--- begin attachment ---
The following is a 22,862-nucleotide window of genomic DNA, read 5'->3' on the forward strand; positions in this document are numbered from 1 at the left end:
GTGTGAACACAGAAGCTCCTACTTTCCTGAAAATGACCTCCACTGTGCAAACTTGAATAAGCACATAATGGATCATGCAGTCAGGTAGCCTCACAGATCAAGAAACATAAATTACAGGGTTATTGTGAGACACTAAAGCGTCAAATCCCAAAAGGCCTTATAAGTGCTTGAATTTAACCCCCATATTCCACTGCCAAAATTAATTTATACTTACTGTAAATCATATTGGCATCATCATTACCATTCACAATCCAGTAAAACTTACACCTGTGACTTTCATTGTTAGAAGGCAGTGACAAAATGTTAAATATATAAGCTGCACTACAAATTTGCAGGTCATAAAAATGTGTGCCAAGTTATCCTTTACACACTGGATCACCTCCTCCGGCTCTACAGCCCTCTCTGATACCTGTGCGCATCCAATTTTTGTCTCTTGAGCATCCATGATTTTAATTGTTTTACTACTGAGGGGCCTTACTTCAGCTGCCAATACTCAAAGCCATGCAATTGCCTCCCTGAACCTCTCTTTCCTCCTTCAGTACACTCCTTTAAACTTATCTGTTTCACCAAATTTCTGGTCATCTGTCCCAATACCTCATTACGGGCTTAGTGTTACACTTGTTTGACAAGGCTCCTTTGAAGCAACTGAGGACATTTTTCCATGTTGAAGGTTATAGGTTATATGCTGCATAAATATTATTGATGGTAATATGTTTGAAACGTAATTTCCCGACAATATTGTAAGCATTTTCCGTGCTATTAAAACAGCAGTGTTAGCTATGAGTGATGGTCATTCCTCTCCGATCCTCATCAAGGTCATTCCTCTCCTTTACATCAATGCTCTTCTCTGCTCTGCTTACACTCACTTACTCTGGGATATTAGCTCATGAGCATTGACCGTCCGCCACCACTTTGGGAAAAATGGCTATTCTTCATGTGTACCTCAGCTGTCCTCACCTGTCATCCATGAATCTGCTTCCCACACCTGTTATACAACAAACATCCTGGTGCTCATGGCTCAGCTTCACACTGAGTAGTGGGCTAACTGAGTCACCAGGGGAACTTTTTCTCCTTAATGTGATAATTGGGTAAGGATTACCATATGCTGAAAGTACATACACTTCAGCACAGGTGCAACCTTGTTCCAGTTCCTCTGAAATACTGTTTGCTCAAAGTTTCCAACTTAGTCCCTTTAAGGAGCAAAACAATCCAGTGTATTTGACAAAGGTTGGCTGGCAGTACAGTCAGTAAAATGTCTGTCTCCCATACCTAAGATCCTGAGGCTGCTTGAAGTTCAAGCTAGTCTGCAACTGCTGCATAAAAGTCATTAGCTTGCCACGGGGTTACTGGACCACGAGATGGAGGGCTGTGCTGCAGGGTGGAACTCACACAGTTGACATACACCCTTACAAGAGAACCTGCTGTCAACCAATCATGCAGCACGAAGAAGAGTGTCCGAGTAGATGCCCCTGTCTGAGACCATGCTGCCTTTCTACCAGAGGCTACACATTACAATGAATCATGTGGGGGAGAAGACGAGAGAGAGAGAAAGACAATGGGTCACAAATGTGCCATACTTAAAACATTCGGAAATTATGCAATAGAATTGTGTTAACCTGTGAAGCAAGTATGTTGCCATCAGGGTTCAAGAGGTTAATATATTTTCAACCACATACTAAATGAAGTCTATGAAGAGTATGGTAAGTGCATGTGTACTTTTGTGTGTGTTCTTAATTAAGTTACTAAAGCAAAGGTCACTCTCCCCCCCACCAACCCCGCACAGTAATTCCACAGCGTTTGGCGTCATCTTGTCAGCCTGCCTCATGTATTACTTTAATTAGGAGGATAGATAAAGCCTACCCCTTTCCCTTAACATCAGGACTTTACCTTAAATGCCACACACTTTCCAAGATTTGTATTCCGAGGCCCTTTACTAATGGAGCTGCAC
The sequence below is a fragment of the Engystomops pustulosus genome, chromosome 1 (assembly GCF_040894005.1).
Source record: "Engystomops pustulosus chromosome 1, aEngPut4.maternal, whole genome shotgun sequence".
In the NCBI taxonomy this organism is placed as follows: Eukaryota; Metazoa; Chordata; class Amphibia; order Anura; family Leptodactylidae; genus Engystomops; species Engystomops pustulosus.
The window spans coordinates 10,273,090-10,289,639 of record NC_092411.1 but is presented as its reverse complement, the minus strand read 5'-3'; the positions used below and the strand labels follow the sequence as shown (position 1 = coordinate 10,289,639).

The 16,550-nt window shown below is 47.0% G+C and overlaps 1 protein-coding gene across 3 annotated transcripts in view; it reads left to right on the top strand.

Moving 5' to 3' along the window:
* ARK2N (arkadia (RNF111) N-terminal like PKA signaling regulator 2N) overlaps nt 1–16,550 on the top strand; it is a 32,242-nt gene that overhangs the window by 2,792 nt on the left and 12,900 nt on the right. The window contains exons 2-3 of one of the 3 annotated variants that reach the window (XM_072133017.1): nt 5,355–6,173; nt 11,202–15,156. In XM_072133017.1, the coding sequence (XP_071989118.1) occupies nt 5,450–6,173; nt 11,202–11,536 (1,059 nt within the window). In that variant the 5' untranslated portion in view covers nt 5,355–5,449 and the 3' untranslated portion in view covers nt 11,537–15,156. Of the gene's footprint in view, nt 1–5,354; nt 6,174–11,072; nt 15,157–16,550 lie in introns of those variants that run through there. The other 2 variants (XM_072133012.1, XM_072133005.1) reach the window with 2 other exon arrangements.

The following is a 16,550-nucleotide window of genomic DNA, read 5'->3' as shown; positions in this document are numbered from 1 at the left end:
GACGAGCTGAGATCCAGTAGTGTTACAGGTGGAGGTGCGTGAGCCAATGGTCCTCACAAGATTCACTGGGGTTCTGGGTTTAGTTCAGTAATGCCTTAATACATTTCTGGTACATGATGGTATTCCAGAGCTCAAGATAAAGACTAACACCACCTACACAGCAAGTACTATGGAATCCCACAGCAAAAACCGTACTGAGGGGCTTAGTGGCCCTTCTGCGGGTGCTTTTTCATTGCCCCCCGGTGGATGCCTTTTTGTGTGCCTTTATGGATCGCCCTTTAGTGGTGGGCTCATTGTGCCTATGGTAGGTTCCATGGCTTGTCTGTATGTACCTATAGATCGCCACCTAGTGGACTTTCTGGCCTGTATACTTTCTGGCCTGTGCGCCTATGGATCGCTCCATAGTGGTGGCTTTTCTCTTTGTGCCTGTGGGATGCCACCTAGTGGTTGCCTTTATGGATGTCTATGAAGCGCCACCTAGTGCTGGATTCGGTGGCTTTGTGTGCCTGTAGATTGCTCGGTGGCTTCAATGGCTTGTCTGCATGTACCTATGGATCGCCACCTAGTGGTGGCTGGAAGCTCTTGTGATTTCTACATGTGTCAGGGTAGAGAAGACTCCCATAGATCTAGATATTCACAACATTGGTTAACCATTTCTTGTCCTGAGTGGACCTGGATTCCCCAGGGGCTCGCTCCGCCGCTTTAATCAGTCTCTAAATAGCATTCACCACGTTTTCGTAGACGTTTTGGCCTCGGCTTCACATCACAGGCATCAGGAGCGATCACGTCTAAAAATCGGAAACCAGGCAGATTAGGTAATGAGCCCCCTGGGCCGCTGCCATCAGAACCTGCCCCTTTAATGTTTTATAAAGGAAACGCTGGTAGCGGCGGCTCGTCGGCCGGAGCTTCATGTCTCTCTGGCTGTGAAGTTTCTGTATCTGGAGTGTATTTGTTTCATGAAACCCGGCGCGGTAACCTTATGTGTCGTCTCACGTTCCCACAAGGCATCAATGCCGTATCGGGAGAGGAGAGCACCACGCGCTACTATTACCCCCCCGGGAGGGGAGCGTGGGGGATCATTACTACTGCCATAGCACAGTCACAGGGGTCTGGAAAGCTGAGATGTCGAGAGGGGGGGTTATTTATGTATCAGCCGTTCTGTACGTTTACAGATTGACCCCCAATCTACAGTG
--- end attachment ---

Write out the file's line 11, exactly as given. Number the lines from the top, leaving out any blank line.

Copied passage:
GACGAGCTGAGATCCAGTAGTGTTACAGGTGGAGGTGCGTGAGCCAATGGTCCTCACAAGATTCACTGGGGTTCTGGGTTTAGTTCAGTAATGCCTTAATACATTTCTGGTACATGATGGTATTCCAGAGCTCAAGATAAAGACTAACACCACCTACACAGCAAGTACTATGGAATCCCACAGCAAAAACCGTACTGAGGGGCTTAGTGGCCCTTCTGCGGGTGCTTTTTCATTGCCCCCCGGTGGATGCCTTTTTGTGTGCCTTTATGGATCGCCCTTTAGTGGTGGGCTCATTGTGCCTATGGTAGGTTCCATGGCTTGTCTGTATGTACCTATAGATCGCCACCTAGTGGACTTTCTGGCCTGTATACTTTCTGGCCTGTGCGCCTATGGATCGCTCCATAGTGGTGGCTTTTCTCTTTGTGCCTGTGGGATGCCACCTAGTGGTTGCCTTTATGGATGTCTATGAAGCGCCACCTAGTGCTGGATTCGGTGGCTTTGTGTGCCTGTAGATTGCTCGGTGGCTTCAATGGCTTGTCTGCATGTACCTATGGATCGCCACCTAGTGGTGGCTGGAAGCTCTTGTGATTTCTACATGTGTCAGGGTAGAGAAGACTCCCATAGATCTAGATATTCACAACATTGGTTAACCATTTCTTGTCCTGAGTGGACCTGGATTCCCCAGGGGCTCGCTCCGCCGCTTTAATCAGTCTCTAAATAGCATTCACCACGTTTTCGTAGACGTTTTGGCCTCGGCTTCACATCACAGGCATCAGGAGCGATCACGTCTAAAAATCGGAAACCAGGCAGATTAGGTAATGAGCCCCCTGGGCCGCTGCCATCAGAACCTGCCCCTTTAATGTTTTATAAAGGAAACGCTGGTAGCGGCGGCTCGTCGGCCGGAGCTTCATGTCTCTCTGGCTGTGAAGTTTCTGTATCTGGAGTGTATTTGTTTCATGAAACCCGGCGCGGTAACCTTATGTGTCGTCTCACGTTCCCACAAGGCATCAATGCCGTATCGGGAGAGGAGAGCACCACGCGCTACTATTACCCCCCCGGGAGGGGAGCGTGGGGGATCATTACTACTGCCATAGCACAGTCACAGGGGTCTGGAAAGCTGAGATGTCGAGAGGGGGGGTTATTTATGTATCAGCCGTTCTGTACGTTTACAGATTGACCCCCAATCTACAGTG